So there you have it my dear Genea-Santa, all I really want for Christmas is an interview with both of his daughters to provide some more clues.


(AKA, Da Momma)

Wednesday, December 2, 2009

Advent Calender--> Day 3, Christmas Ornaments

It's strange, I don't remember any generational christmas ornaments growing up. I remember making ornaments as a child, especially those pipe cleaner candy canes that I could hang on the tree. Pipe cleaners shaped like the canes...then those triangle-shaped beads that you group together by twos in alternating colors of red and white...and then those homemade dough ornaments. I remember making a star cutout ornament with that dough and a tree, and then I remember painting the things...but that was when I was 5 years old. But I don't remember seeing any ornaments from my mother's childhood.

How Odd. I supposed that also explains why I had to start over again when I became an adult. It never occurred to me to ask my mother for any when I moved out.

I will have to break that tradition and let the girls take one or two (or even more) when they move out....they can start over, but they should start out with family ornaments.

Advent Calender-->Day Two, (or it's all about the Food, Baby)

I decided to participate in the Advent Calender from GeneaBloggers but realized that I had to skip the first day. I am hoping to post each day as a small diversion from my current Genea-project.

We'll see how it goes.

Growing up, my mother would make tons (I'm almost being literal here) of Chocolate Chip cookies to give as gifts. Somehow I didn't think that my parents had that many friends to warrant 100+ Dozens of Cookies, each of them baked by my mother, who was juggling cookie sheets and trying valiantly to keep my dad and I from filching a cookie here and there. Who would have thunk that my mother could keep track of that many cookies, to the last damn chip no less. She KNEW when one was missing.

Either that or she was an exceptional guesser.

Regardless, I had the Toll House Chocolate Chip recipe memorized by the time I was seven. Mom actually toned down the cookies by the time I was eight. That's when she discovered the jet-puffed marshmallow creme and the "heavenly Fudge" recipe on the back of the label.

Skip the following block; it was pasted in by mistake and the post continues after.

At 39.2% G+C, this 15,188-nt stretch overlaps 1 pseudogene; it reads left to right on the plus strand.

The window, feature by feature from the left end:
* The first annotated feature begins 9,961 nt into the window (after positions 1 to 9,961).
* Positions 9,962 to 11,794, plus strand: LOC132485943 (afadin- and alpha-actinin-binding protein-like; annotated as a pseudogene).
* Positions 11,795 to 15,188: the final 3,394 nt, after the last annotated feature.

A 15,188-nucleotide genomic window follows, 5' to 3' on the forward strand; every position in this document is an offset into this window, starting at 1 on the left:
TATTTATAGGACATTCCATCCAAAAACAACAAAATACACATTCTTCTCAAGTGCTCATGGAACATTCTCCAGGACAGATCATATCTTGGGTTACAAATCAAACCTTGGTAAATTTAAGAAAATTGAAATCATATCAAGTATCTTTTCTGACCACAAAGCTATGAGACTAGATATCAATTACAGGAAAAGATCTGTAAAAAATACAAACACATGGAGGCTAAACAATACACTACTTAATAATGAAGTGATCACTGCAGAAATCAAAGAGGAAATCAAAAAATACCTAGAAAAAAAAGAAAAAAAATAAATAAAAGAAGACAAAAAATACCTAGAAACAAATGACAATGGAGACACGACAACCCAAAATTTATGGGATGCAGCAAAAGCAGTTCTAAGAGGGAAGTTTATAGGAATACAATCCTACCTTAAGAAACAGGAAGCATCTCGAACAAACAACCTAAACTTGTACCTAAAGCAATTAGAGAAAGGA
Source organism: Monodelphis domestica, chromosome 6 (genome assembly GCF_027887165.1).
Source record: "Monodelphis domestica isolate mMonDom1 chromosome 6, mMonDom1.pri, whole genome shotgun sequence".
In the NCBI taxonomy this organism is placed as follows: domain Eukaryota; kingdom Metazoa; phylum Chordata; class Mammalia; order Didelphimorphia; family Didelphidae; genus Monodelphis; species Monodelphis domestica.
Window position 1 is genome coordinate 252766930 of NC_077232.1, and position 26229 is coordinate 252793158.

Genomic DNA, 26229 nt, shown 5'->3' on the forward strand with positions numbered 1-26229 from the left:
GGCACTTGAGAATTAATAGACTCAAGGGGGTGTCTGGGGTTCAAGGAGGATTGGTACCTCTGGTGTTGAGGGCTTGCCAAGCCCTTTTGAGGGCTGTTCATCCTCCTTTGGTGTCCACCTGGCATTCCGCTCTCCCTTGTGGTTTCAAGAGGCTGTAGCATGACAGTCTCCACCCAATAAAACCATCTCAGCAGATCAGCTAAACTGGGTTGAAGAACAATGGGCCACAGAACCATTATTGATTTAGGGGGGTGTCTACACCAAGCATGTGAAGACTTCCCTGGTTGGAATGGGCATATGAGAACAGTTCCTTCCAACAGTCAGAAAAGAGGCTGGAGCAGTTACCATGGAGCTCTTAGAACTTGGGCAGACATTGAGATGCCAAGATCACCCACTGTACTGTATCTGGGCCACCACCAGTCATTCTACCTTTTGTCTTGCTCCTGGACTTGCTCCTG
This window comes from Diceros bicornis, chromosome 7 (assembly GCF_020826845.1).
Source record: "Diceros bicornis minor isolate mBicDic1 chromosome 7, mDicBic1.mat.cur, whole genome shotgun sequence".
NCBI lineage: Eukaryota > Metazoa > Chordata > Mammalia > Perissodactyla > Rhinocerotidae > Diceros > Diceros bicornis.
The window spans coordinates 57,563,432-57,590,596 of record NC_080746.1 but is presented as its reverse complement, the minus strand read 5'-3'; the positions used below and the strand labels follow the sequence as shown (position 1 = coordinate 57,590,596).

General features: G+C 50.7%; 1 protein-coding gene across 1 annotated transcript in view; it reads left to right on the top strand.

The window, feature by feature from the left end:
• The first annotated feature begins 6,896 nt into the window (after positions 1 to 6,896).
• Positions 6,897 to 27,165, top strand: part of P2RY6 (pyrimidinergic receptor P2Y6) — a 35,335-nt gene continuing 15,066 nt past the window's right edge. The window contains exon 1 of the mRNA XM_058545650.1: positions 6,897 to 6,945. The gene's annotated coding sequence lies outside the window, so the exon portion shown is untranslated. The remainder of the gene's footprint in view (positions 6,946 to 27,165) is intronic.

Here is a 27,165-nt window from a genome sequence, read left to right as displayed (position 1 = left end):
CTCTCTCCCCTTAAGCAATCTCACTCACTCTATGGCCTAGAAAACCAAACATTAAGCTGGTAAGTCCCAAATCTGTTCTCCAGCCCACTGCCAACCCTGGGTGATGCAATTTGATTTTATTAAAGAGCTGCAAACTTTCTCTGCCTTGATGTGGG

There was no stopping her after that.

It was kind of like Bubba from the Forrest Gump.."Shrimp cocktail, Shrimp Scampi, Fried Shrimp, Boiled Shrimp, Shrimp soup..." only with my mother it was the Jet-puffed Fudge. Mint, Orange, With nuts, Cherry, Raspberry..She might have been a tiny bit pathological, but the jury is still out on that.

There were also the savory foods for the holidays....Always Turkey, potatoes, Stuffing, Green Bean Casserole, Packets of brown gravy mix. And the Candied Yams.

The Yam's were a tradition from my greatgrandmother. The one that passed two months prior to my birth. I had to eat them every year both on Thanksgiving and Christmas, to honor said Grandmother. The kitchen counter was set up like a buffet and there was always that 3 quart square casserole dish. Silently judging your worth by the scoop you put on your plate. A dish full of cinnamon laced, light orange glop, piled high with canned whipped cream.

I was an unworthy kid. I hated that dish. The high point of my first Christmas as an adult was that I didn't have to make Candied yams. My mother has made it a point to bring a dish anytime she comes over for the holidays. I don't eat it, the kids aren't fond of it, and Keith can't stand it. Needless to say the dogs like when my mother comes by on the holidays.

My girls will hopefully add Macaroni Salad to their holiday list as they grow older. They will probably ditch the Green Bean Casserole....we shall see.